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July 19, 2018, 8:41 a.m.
Reporting & Production

The universe of people trying to deceive journalists keeps expanding, and newsrooms aren’t ready

“It’s going to be a while before we really have an understanding of how we work to combat it beyond the traditional methods that we have used for a few years now.”

Editor’s Note: Heather Bryant is a journalist and developer affiliated with the journalism program and the John S. Knight Journalism Fellowships at Stanford University. She was asked by Jay Hamilton at the Stanford Department of Communication to research and report about the near future of the manipulation or AI-driven generation of false video, images and audio and how newsrooms are starting to strategize to handle it; the following article summarizes what she’s learned. R.B. Brenner edited this story..

Robyn Tomlin has led newsrooms in New York, Texas and North Carolina over the past two decades, and amid a torrent of change she’s noticed a constant. The universe of people trying to deceive journalists keeps expanding.

“When the intent goes up, people will find different technologies to try to help support the mission that they have, which in this case is to mislead us,” says Tomlin, McClatchy’s regional editor for the Carolinas. Previously, she was managing editor of The Dallas Morning News and editor of Digital First Media’s Project Thunderdome.

It’s as if journalists like Tomlin, in newsrooms small and large, have been playing a video game without the ability to change its settings. Every year, they level up into a new class of challenges, with more antagonists, more complicated storylines and an adversarial machine that seems to know their next moves.

The accelerating development of artificial intelligence–driven tools that can manipulate or manufacture from scratch convincing videos, ​photos​, and audio files represents the demarcation of a new level of difficulty. At this point, most of us have seen the ​deepfake​s — the ​Jordan Peele/Obama ​and ​Belgian Trump videos​ and ​more​.

Researchers from the University of Washington have developed tools that can generate realistic video of a person based on audio files. Screenshot from video.

The problem for newsrooms is threefold: how to identify sophisticated manipulations, how to educate audiences without ​inducing apathy and deepening mistrust​, and how to keep the growth of this technology from casting doubt on legitimate and truthful stories.

Perhaps the biggest challenge will be managing the multifaceted levels of difficulty, says Mandy Jenkins, the director of news for Storyful, a social intelligence platform that many newsrooms rely on for verification of user-generated content. Jenkins will be a 2018-19 ​John S. Knight Journalism Fellow​ at Stanford University, where she and others will tackle challenges facing the future of journalism.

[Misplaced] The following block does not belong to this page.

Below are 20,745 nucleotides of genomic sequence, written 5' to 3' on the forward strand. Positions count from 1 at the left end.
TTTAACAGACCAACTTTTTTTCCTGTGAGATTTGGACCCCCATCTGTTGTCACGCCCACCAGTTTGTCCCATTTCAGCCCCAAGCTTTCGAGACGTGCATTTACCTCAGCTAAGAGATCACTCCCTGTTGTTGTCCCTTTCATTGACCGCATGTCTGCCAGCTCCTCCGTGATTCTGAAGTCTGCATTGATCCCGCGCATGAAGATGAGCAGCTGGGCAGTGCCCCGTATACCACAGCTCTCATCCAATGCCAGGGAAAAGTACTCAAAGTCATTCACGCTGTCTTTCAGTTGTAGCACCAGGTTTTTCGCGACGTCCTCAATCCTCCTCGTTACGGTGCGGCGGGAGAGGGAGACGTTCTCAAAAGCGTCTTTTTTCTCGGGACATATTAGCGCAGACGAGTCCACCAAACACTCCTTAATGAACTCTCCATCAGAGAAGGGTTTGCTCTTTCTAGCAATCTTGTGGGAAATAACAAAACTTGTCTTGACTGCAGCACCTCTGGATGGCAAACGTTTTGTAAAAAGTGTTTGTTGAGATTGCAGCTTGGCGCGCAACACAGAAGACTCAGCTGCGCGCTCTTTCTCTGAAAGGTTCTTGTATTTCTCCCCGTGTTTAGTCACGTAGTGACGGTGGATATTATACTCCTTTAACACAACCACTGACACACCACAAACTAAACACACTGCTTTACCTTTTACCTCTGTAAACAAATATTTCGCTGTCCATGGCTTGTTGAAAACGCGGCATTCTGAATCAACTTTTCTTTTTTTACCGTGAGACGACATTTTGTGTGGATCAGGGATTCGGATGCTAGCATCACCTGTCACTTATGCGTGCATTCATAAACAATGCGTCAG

“As the AI gets better, it’s going to become pretty seamless. So the thing that we’re going to have to study more is the source,” Jenkins says. “Who is sharing this? What incentive do they have? Where did this really come from? Provenance will have to become more important than ever because you won’t be able to rely on things like location. Corroboration will become important, and maybe more difficult, depending on what the video is, but there should be reporting we can do around that. Alibis, figuring out other stories. Who else has seen this? Who else knows about it? Who filmed it?”

An arms race for the truth

There are ​technology efforts​ to create software that can help with verification and provenance. These include ​software that can detect anomalies​ and digital file signatures that record every step from a photo, video or audio clip’s creation to the point of dissemination, documenting all changes made. However, most of these tools are not yet ready or widely available to news organizations.

Hany Farid​, a digital forensics expert at Dartmouth College, notes that the arms race between better manipulation tools and better detection tools hasn’t worked out in favor of the truth so far. ​“Today, the reality is there’s a handful of people in the world who can probably authenticate this type of digital media, but that obviously doesn’t scale,” he says. “You can’t keep calling three people in the world every time you have to authenticate something.” Not long ago, newsrooms like The New York Times would contact Farid to help authenticate material and give him a day to work on it. Now with hyperfast news cycles, journalists want the intricate analysis done in hours.

The Washington Post has confidence in videos and photos it receives from The Associated Press, Reuters and Storyful, relying “heavily on their verification processes — processes that we understand, that we’ve vetted, that we have a clear idea of what they do to authenticate video,“ says senior editor Micah Gelman, the Post’s director of video. Gelman’s team has yet to develop anywhere near the same level of confidence in user-generated content.